BRISBANE Valley beef producer Ben Drynan says there is no going back.
The inclusion of pain relief as a routine part of animal husbandry practices including dehorning and castration is here to stay.
Not only had the use of Trisolfen resulted in better production outcomes, but he and his family simply “felt better” about how their animals were being treated, he said.
“Pain relief has become an essential part of how we process our calves because we want to do everything we can in terms of animal welfare,” Mr Drynan said.
“The big advantage we see, apart from the immediate pain relief, is the calves mother up much faster and are drinking again if they have been treated with Trisolfen.
Pain relief has become an essential part of how we process our calves because we want to do everything we can for our animals. – Ben Drynan, Gallinani, Esk
“The value of preventing mis-mothering and saving even just one calf is a huge gain.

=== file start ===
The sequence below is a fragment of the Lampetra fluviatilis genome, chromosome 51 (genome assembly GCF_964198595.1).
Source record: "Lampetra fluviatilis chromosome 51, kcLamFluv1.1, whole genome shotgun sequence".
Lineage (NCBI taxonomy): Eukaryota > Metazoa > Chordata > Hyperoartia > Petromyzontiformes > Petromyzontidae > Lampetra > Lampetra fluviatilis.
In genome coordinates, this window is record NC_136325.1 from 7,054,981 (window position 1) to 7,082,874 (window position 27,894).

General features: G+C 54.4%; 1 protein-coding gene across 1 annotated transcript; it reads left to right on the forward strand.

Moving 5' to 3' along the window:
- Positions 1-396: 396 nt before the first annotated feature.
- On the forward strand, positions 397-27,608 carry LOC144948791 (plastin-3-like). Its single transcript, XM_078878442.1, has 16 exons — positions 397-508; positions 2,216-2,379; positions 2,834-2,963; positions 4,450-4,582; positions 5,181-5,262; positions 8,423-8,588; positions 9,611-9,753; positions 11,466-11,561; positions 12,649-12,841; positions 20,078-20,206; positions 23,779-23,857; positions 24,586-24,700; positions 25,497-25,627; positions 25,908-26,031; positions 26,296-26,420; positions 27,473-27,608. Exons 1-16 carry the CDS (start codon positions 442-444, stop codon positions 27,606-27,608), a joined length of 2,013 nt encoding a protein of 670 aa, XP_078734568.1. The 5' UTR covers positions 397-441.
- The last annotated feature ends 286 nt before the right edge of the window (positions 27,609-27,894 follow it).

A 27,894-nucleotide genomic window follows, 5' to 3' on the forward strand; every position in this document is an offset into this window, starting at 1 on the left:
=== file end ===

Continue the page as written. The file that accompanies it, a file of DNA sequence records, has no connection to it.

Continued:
“The cost benefit really stacks up.”
Initially developed to treat lambs after mulesing, Trisolfen is a pain relieving and wound healing formulation that has short term and long term analgesia, antiseptics, reduces blood loss and coats the wound.
The off-the-shelf product was quickly adopted by the cattle industry when its benefits in promoting calf health were recognised.
The Drynans run about 550 Charolais type breeders on their 3650 hectare property Gallinani at Esk. The business focuses on producing export weight steers as well as feeder steers.
Mr Drynan was first exposed to Trisolfen when local rural supply company Northern AgriServices in Toogoolawah asked him to host a field day showcasing the Bayer product.
“Seeing how the product was applied particularly for the castration gave me a lot of confidence,” Mr Drynan said.
“There is some technique required but nothing too complicated.”
In addition to pain relief, the Drynans treat their calves with the long acting parasiticideCydectin LA and the trace mineral booster Multimin.
AgForce cattle president Will Wilson said a barrier to the use of Trisolfen had been reduced with the recent announcement of an 90 day export slaughter interval by the Australian Pesticides and Veterinary Medicines Authority.